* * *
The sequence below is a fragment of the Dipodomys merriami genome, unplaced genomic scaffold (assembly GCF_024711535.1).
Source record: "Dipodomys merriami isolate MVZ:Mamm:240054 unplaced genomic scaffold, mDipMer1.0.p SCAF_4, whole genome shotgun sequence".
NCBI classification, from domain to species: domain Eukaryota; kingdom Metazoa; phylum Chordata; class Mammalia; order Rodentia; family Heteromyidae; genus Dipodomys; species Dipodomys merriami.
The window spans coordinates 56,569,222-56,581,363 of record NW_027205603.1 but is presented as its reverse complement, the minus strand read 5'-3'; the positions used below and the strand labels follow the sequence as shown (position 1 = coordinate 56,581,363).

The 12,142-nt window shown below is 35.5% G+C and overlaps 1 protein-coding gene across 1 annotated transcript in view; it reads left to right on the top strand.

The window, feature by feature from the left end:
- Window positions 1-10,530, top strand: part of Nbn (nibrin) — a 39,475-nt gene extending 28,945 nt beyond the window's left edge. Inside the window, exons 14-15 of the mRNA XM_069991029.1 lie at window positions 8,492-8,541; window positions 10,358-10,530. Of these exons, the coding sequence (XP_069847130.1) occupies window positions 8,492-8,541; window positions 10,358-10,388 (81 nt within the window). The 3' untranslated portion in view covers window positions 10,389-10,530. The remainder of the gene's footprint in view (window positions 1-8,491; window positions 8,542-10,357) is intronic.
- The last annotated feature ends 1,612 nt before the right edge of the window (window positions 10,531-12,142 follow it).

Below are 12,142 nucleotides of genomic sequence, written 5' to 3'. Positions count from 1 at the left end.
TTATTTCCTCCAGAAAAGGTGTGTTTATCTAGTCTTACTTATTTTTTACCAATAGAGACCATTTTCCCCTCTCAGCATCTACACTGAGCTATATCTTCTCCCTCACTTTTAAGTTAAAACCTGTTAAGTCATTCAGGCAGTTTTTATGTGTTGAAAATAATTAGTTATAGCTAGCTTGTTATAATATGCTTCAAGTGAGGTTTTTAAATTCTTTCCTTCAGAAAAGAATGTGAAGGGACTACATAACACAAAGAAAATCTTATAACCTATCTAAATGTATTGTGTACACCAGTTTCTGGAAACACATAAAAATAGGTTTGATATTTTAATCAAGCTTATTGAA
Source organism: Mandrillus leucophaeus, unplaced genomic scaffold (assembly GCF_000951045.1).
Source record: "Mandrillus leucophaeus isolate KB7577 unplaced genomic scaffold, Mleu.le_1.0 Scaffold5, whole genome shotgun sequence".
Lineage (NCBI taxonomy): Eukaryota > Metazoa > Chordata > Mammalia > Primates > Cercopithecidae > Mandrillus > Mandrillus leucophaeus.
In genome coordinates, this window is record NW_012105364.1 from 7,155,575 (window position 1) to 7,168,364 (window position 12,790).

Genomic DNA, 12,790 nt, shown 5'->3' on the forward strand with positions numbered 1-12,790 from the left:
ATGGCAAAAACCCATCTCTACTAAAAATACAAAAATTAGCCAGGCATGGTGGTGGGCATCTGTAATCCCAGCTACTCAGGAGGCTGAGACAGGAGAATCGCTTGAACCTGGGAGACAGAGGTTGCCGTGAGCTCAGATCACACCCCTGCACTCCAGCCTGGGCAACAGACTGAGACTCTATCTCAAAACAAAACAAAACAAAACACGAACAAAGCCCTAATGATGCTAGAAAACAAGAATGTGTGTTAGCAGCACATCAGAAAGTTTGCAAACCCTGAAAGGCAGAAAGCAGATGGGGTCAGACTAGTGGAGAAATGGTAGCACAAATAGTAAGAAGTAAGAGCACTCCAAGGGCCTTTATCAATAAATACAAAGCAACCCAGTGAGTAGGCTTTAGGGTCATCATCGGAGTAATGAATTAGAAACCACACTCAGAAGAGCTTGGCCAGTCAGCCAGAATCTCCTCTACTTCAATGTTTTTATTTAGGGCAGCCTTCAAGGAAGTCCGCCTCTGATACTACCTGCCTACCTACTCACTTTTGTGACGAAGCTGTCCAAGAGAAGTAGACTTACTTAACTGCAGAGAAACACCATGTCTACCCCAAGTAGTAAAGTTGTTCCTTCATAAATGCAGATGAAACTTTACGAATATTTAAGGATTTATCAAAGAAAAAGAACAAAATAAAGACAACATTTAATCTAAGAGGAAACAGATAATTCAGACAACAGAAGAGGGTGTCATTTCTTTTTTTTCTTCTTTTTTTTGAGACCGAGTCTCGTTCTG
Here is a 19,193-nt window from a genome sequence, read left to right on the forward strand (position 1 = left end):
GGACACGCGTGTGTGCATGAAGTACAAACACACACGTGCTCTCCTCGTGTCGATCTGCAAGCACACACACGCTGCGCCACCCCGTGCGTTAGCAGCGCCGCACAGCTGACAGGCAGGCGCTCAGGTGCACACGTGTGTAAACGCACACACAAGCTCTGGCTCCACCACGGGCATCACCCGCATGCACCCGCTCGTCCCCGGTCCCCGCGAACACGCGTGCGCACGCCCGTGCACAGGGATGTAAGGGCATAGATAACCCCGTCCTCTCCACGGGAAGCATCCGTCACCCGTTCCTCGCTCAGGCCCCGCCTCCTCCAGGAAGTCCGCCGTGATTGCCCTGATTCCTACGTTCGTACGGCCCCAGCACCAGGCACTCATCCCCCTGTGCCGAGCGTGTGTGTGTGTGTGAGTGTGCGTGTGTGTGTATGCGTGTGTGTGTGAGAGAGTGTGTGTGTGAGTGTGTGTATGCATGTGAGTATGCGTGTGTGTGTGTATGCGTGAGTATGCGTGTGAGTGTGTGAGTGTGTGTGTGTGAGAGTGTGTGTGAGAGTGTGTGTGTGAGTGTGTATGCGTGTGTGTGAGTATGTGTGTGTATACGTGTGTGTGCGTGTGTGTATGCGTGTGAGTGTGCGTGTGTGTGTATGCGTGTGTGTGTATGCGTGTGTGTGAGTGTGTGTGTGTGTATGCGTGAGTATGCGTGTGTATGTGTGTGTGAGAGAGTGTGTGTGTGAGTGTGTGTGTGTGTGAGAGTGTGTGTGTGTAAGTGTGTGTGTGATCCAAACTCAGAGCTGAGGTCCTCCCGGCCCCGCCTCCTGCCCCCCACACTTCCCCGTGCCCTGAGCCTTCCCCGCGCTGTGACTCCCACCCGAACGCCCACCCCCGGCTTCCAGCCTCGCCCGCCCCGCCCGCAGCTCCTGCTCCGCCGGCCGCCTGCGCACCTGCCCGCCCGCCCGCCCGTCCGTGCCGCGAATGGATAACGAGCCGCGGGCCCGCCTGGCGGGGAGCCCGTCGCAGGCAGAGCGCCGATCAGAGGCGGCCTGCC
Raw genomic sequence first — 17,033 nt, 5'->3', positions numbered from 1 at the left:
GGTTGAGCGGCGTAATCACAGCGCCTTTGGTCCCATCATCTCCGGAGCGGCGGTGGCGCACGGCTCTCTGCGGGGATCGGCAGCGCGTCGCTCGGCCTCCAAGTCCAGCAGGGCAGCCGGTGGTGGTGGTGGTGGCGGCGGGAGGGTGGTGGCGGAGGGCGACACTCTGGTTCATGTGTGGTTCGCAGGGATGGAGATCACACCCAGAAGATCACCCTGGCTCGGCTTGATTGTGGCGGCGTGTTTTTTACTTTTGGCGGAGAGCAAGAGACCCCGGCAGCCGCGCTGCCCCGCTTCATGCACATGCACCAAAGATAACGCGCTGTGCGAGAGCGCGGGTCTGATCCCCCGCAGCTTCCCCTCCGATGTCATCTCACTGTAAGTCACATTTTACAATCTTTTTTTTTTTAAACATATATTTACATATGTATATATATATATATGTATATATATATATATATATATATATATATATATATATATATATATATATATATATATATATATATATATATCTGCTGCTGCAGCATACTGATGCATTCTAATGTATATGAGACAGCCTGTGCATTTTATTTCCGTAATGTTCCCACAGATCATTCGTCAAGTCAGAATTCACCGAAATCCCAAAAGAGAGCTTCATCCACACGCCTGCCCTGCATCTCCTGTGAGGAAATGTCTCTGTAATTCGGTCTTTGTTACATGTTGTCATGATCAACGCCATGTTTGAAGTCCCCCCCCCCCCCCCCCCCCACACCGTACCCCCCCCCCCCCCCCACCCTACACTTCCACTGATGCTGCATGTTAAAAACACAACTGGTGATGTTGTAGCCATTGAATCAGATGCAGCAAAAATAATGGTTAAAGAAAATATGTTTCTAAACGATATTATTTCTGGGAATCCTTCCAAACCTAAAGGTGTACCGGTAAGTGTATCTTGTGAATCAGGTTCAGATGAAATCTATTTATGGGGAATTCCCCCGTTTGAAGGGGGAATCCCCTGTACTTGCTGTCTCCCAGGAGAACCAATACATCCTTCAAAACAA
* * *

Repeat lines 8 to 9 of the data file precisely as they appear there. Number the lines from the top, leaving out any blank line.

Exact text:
- The last annotated feature ends 1,612 nt before the right edge of the window (window positions 10,531-12,142 follow it).

Below are 12,142 nucleotides of genomic sequence, written 5' to 3'. Positions count from 1 at the left end.